les presses du réel

Veilleurs du monde 3

Martine Michard
(excerpt, p. 13)

It was back in 2009. It has taken almost two years for the plan behind this book to materialise. Over this time, environmental questions have crept up the agenda, making the questions raised by the WORLDWATCHERS artists still more topical. But why, in the delightful valley of the Lot, where life flows on practically untroubled, should one worry oneself about environmental risks that loom much more threateningly elsewhere? Why fret about anxious-making ecological questions in our relatively comfortable home? And why should art be socially committed when its primary purpose is with purely aesthetic concerns?
Above and beyond all the dogma and the theory, in today's context the theme of ecology is bound to inform much of our thinking. Anchored in a bucolic landscape from which art emerged tens of thousands of years ago, and yet plugged into the contemporary arts scene, we cannot but be receptive to present-day global problems. Our thinking is motivated both by natural curiosity and by an urge to express solidarity. The question of art and its raison d'être infuse each and every project: concerned with landscape, with humankind, or with forms of representation generally, each piece forms part of the ceaseless ebb and flow of ideas, of the dynamic, active dimension of thought.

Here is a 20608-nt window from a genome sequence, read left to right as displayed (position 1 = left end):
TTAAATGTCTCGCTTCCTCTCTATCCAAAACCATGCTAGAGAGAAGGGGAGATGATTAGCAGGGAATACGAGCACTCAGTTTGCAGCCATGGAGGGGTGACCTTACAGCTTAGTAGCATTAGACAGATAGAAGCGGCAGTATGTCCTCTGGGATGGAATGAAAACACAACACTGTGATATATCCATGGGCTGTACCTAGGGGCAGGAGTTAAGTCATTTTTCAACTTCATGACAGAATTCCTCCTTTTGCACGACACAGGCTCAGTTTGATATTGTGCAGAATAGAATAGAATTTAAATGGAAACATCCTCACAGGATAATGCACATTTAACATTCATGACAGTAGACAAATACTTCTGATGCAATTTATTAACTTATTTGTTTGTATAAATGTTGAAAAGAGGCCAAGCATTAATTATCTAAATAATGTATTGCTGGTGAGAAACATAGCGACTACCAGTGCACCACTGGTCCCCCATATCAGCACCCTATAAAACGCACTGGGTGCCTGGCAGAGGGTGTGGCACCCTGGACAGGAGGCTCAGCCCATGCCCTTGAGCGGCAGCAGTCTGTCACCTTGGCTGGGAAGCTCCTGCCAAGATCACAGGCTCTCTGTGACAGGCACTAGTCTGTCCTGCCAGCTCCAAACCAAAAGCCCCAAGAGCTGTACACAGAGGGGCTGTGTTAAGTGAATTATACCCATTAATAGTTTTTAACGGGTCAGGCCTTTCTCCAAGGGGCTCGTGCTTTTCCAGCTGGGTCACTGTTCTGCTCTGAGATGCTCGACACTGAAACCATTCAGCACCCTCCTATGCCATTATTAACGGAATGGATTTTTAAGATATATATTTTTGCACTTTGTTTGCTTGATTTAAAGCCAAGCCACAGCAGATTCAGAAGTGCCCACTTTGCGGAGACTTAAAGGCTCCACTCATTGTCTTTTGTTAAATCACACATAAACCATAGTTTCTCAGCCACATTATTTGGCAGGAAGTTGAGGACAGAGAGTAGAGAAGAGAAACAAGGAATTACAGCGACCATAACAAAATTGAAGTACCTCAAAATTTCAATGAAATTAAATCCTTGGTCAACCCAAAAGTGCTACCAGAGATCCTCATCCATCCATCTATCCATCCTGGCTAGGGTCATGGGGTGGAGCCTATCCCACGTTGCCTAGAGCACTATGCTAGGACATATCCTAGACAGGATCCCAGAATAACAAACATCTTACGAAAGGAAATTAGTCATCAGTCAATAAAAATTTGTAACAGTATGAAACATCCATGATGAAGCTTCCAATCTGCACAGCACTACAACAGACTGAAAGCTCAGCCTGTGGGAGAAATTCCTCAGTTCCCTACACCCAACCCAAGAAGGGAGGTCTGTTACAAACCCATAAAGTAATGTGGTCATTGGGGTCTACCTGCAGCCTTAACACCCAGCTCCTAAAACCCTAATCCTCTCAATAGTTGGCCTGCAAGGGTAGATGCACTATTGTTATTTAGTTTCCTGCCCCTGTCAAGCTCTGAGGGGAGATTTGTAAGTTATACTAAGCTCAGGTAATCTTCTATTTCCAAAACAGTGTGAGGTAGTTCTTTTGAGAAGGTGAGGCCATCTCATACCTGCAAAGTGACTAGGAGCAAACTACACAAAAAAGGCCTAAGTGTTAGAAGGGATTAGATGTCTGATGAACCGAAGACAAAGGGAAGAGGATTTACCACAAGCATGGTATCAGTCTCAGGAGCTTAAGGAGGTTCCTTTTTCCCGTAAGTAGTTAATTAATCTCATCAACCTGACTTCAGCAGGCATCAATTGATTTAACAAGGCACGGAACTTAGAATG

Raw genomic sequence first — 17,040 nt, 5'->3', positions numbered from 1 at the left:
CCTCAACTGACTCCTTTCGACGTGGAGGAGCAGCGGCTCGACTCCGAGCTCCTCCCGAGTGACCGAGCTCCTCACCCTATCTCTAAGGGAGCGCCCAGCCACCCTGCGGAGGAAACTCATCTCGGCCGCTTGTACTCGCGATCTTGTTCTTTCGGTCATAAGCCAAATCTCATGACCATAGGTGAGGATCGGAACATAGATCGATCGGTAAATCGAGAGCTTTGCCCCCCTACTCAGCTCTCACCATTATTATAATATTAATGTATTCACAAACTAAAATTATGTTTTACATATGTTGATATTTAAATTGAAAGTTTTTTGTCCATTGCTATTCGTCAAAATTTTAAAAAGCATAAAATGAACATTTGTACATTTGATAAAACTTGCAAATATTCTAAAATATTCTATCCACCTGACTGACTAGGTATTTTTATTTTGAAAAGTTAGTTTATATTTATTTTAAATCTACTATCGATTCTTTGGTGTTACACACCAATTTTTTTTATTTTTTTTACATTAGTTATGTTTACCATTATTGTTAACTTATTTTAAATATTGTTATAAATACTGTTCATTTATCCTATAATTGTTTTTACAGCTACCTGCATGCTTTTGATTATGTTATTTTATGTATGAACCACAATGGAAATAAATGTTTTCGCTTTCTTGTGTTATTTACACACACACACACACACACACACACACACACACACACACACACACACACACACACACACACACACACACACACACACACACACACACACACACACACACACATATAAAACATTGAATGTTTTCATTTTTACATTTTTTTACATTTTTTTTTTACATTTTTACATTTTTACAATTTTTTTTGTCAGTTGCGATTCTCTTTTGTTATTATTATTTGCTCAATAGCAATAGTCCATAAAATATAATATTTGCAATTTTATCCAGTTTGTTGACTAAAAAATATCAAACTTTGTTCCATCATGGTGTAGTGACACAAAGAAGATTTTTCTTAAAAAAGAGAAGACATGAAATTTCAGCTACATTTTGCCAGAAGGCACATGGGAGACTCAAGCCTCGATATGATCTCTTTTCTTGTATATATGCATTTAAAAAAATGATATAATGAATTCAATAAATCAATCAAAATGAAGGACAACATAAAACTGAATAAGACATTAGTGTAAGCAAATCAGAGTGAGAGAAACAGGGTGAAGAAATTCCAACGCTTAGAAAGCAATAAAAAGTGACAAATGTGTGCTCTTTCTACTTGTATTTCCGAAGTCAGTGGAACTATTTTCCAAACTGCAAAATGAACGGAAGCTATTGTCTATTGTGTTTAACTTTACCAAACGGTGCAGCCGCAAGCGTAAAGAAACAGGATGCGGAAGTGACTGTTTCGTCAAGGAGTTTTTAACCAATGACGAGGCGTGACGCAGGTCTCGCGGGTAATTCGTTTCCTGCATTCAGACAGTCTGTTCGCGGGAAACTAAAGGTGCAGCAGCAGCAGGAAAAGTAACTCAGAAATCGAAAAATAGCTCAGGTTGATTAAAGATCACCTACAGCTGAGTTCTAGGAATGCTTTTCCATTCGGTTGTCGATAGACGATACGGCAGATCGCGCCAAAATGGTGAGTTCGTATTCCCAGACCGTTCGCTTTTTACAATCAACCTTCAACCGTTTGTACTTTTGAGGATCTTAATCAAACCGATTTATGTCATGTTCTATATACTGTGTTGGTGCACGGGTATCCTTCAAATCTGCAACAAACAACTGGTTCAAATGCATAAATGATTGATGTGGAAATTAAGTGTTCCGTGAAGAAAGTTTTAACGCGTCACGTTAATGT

Thus, turning away from romanticism and nostalgia that create images of nature solely to magnify its beauty, today landscape is no longer just an object of contemplation, pure fusion or ecstasy. It is an object of discussion and strategy, a platform for action. Nature and the planet now seem precarious, perishable. To make our own the signs, the topography, the typology of the environment so as to extract their potential for polemic and transgression, and thus renew our way of seeing our common inheritance: such is our ambition and such too is the challenge proposed by our artistic policy.
On the initiative of WORLDWATCHERS, the artists of Art Orienté Objet have in the past already posed similar questions in other locations under other latitudes. In the village of Saint-Cirq- Lapopie, they chose to partake in the intellectual and artistic enterprise of a strand of ecological thinking (understood as a “science of the conditions of existence”) and joined forces with artists Amy Balkin, Gilles Bruni, Seamus Farrell, Romain Pellas, and Akira Sunrise.


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